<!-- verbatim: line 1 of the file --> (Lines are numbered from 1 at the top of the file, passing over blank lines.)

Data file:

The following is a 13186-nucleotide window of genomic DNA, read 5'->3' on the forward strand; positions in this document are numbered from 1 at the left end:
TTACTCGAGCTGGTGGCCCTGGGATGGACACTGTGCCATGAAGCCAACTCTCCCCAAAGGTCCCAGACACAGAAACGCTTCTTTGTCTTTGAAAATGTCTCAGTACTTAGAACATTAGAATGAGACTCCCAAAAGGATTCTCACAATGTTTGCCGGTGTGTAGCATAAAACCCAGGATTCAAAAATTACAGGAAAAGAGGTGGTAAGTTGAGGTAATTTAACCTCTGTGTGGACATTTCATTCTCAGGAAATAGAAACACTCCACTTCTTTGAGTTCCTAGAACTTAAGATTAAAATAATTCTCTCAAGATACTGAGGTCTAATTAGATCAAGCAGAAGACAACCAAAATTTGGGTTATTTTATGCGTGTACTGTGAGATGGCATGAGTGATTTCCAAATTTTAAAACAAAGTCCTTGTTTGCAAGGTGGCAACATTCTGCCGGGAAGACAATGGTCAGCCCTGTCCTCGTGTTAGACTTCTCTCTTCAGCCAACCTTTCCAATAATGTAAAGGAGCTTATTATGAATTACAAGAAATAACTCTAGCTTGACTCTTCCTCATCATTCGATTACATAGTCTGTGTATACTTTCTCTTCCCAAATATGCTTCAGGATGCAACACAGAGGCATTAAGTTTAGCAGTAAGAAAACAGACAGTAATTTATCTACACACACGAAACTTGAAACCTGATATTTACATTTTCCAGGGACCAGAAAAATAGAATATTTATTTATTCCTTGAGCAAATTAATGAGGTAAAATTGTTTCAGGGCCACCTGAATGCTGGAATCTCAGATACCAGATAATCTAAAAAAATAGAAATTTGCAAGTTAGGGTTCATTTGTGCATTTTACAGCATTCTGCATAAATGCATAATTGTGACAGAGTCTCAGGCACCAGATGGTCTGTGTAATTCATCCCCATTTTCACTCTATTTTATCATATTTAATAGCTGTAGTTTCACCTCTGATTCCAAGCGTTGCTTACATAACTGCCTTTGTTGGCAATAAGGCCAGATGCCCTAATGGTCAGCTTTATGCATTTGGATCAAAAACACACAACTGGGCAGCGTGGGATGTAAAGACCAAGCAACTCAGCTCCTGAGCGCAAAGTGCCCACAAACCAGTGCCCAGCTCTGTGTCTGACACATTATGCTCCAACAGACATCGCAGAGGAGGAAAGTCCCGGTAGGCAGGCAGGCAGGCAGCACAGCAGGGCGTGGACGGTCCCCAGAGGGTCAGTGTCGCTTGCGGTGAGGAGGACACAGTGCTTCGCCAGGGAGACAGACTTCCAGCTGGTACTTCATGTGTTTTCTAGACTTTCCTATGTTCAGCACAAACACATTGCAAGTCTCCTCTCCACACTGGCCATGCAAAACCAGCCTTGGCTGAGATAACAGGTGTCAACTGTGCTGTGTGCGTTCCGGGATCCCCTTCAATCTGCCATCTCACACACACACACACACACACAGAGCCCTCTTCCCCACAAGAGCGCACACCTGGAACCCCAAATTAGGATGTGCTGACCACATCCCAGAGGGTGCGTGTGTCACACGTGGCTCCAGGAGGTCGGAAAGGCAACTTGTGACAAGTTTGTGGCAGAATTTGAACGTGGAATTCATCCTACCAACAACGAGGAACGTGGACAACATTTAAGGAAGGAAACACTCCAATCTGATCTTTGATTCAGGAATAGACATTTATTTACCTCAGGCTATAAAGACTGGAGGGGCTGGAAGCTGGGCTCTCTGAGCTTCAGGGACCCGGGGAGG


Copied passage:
The following is a 13186-nucleotide window of genomic DNA, read 5'->3' on the forward strand; positions in this document are numbered from 1 at the left end: